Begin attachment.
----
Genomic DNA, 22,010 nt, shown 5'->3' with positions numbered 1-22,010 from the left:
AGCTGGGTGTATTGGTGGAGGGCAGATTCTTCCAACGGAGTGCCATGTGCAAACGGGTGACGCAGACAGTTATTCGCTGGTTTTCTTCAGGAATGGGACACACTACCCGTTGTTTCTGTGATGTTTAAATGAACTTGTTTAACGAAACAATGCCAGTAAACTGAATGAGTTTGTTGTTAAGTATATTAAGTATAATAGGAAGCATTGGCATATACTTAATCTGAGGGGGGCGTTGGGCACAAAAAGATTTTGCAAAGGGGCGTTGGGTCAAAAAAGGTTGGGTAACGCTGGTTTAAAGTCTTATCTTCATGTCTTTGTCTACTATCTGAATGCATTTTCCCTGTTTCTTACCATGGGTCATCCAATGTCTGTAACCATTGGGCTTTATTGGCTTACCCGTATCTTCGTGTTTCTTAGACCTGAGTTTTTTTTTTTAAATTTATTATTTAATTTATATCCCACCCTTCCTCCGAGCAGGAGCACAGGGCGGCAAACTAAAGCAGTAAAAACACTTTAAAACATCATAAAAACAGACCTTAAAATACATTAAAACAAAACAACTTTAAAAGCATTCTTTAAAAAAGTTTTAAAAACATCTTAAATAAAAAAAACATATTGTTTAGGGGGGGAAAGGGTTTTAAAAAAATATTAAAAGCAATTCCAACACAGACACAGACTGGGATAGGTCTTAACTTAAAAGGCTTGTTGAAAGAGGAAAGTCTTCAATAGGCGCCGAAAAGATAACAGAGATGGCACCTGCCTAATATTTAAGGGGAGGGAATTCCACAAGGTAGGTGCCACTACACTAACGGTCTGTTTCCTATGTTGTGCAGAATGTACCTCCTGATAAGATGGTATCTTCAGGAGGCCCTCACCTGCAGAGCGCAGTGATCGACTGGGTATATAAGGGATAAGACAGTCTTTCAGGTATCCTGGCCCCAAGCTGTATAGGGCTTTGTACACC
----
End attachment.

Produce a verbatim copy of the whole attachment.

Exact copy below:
Genomic DNA, 22,010 nt, shown 5'->3' with positions numbered 1-22,010 from the left:
AGCTGGGTGTATTGGTGGAGGGCAGATTCTTCCAACGGAGTGCCATGTGCAAACGGGTGACGCAGACAGTTATTCGCTGGTTTTCTTCAGGAATGGGACACACTACCCGTTGTTTCTGTGATGTTTAAATGAACTTGTTTAACGAAACAATGCCAGTAAACTGAATGAGTTTGTTGTTAAGTATATTAAGTATAATAGGAAGCATTGGCATATACTTAATCTGAGGGGGGCGTTGGGCACAAAAAGATTTTGCAAAGGGGCGTTGGGTCAAAAAAGGTTGGGTAACGCTGGTTTAAAGTCTTATCTTCATGTCTTTGTCTACTATCTGAATGCATTTTCCCTGTTTCTTACCATGGGTCATCCAATGTCTGTAACCATTGGGCTTTATTGGCTTACCCGTATCTTCGTGTTTCTTAGACCTGAGTTTTTTTTTTTAAATTTATTATTTAATTTATATCCCACCCTTCCTCCGAGCAGGAGCACAGGGCGGCAAACTAAAGCAGTAAAAACACTTTAAAACATCATAAAAACAGACCTTAAAATACATTAAAACAAAACAACTTTAAAAGCATTCTTTAAAAAAGTTTTAAAAACATCTTAAATAAAAAAAACATATTGTTTAGGGGGGGAAAGGGTTTTAAAAAAATATTAAAAGCAATTCCAACACAGACACAGACTGGGATAGGTCTTAACTTAAAAGGCTTGTTGAAAGAGGAAAGTCTTCAATAGGCGCCGAAAAGATAACAGAGATGGCACCTGCCTAATATTTAAGGGGAGGGAATTCCACAAGGTAGGTGCCACTACACTAACGGTCTGTTTCCTATGTTGTGCAGAATGTACCTCCTGATAAGATGGTATCTTCAGGAGGCCCTCACCTGCAGAGCGCAGTGATCGACTGGGTATATAAGGGATAAGACAGTCTTTCAGGTATCCTGGCCCCAAGCTGTATAGGGCTTTGTACACC